The widening split

The departure of the JUI-F from the ruling coalition, followed by the MQM though only to the extent of the federal cabinet, should give the PPP-run government enough food for thought about how its performance is viewed by its allies. How the opposition parties rate it should be only too obvious.

President Zardari might proudly recount the score of its achievements – the NFC award, the constitutional amendments, etc. – as he did at Naudero on December 27, the third anniversary of Benazir Bhutto’s assassination, but none of them measures up to the basic needs of the public.

The scale of their lives is weighed down by the phenomenal and seemingly unstoppable rise in prices, mounting insecurity and growing unemployment; in short, those very goods that are essential to survival are progressively going out of their reach. Only the privileged classes are not affected. The general run of people, largely illiterate though, are politically conscious enough not to be taken in by Mr Zardari’s promise that the remaining two years in the PPP’s term of office would see their problems sorted out; they have before them its record of the past three years that reeks of loot and plunder and mismanagement.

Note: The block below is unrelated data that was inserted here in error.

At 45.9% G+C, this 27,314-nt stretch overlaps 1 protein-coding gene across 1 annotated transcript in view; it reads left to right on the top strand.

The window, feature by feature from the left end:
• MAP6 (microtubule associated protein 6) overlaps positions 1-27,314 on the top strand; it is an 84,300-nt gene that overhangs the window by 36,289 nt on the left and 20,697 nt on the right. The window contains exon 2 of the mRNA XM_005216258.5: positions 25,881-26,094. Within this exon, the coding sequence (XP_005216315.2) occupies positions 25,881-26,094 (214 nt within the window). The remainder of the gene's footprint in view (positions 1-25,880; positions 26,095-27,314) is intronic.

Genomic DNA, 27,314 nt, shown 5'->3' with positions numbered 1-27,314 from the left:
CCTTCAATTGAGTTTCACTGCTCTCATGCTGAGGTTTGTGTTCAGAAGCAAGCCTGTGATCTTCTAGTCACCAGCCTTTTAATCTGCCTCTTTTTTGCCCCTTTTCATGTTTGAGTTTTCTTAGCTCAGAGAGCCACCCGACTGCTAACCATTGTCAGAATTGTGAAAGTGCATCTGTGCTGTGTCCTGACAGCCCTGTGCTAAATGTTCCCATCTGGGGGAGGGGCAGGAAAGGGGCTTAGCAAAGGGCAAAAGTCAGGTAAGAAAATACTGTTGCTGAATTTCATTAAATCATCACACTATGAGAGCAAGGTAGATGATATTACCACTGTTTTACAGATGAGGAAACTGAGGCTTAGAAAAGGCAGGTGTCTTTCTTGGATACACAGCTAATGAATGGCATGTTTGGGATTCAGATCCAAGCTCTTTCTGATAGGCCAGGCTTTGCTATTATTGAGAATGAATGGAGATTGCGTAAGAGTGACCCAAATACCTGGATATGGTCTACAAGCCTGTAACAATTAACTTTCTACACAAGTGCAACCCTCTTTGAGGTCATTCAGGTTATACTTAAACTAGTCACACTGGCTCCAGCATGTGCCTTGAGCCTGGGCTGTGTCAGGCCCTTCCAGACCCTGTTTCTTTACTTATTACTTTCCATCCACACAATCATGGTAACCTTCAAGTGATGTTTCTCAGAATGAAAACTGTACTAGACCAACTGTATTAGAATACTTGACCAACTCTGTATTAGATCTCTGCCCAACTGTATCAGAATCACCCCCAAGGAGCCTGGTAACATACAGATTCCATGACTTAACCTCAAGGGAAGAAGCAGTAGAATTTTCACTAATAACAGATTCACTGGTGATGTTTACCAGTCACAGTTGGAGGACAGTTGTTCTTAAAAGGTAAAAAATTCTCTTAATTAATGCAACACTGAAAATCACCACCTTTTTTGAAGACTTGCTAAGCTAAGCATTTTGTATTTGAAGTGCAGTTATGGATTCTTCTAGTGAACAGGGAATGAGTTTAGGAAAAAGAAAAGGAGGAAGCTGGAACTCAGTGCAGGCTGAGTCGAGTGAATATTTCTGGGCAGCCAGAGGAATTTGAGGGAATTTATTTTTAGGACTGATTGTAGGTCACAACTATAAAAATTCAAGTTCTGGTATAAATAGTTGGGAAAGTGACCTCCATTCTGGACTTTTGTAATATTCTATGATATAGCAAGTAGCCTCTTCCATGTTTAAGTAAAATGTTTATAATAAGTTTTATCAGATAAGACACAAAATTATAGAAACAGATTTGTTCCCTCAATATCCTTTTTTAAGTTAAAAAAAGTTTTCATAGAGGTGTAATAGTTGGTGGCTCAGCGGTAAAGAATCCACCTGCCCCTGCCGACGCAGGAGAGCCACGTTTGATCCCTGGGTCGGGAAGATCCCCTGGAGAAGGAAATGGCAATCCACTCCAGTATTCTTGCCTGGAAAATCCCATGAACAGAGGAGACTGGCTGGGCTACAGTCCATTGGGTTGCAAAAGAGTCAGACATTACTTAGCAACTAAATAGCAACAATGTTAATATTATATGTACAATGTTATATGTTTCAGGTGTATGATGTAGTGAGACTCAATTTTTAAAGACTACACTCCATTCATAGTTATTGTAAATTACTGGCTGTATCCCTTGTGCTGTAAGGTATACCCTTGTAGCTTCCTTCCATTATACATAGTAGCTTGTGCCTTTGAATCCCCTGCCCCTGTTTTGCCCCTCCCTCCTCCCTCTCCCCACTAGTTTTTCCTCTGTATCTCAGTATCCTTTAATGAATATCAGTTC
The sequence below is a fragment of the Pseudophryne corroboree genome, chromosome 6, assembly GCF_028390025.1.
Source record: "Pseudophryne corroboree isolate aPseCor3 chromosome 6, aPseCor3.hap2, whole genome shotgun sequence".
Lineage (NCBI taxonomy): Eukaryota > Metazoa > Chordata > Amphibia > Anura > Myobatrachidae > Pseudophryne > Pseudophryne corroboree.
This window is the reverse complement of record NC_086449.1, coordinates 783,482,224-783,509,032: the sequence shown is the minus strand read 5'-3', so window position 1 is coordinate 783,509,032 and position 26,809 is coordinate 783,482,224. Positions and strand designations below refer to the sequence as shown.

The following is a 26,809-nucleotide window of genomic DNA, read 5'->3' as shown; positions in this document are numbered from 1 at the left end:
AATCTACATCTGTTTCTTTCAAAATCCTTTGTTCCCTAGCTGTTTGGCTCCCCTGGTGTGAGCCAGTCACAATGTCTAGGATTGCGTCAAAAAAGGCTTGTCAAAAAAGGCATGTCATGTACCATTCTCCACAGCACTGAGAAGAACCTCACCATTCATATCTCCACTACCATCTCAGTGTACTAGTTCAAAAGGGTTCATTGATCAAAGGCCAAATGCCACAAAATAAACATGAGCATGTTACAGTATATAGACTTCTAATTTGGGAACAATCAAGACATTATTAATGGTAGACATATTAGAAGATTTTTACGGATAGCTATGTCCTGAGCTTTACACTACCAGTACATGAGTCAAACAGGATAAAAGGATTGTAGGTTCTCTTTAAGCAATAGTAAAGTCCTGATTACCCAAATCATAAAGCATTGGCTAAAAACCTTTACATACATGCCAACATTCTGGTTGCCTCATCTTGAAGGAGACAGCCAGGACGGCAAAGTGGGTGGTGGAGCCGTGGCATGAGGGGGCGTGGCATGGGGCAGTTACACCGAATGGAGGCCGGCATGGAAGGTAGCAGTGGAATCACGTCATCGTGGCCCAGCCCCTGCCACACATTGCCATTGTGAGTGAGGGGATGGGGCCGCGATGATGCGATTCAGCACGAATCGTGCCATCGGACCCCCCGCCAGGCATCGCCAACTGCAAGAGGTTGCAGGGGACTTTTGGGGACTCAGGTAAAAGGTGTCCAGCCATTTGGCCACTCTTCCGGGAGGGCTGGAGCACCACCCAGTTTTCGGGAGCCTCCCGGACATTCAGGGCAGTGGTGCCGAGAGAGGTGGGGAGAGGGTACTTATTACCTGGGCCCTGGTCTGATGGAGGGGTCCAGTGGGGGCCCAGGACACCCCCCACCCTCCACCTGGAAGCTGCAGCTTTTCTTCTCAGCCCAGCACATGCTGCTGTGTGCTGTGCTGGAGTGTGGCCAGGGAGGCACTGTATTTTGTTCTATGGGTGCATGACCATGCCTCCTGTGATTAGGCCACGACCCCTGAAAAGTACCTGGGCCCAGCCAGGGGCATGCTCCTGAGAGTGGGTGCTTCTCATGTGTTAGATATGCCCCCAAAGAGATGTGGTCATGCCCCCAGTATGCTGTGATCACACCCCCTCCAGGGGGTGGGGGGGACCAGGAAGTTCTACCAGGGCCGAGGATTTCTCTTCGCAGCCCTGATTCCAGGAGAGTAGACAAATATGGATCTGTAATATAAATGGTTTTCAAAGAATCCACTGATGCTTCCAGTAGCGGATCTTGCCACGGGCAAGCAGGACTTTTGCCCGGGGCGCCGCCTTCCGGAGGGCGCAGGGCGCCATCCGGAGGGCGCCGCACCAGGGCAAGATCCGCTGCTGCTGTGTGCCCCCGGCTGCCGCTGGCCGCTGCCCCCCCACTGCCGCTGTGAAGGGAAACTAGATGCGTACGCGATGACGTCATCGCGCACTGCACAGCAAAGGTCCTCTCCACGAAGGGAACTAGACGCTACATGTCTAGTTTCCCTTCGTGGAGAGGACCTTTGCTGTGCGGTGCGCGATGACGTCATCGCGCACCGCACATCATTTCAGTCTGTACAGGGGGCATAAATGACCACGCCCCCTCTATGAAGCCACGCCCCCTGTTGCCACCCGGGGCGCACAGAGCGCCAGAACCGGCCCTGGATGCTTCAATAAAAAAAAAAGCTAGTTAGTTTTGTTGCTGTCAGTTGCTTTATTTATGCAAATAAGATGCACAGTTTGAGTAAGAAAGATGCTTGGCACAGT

Clearly, the MQM left the cabinet in reaction to Sindh Home Minister Zulfiqar Mirza’s charge that the party was behind the target killings in Karachi, the charge that he has refused to retract despite the MQM’s ultimatum of 10 days. The government sources, Minister Babar Awan for instance, have, however, been proclaiming that all would be well, and the MQM’s complaints met.

The MQM has also left the door open to get back into the cabinet, though its grievances about land holdings and taxing the rich, and not further squeezing the poor, have little chance of being heeded to – Nation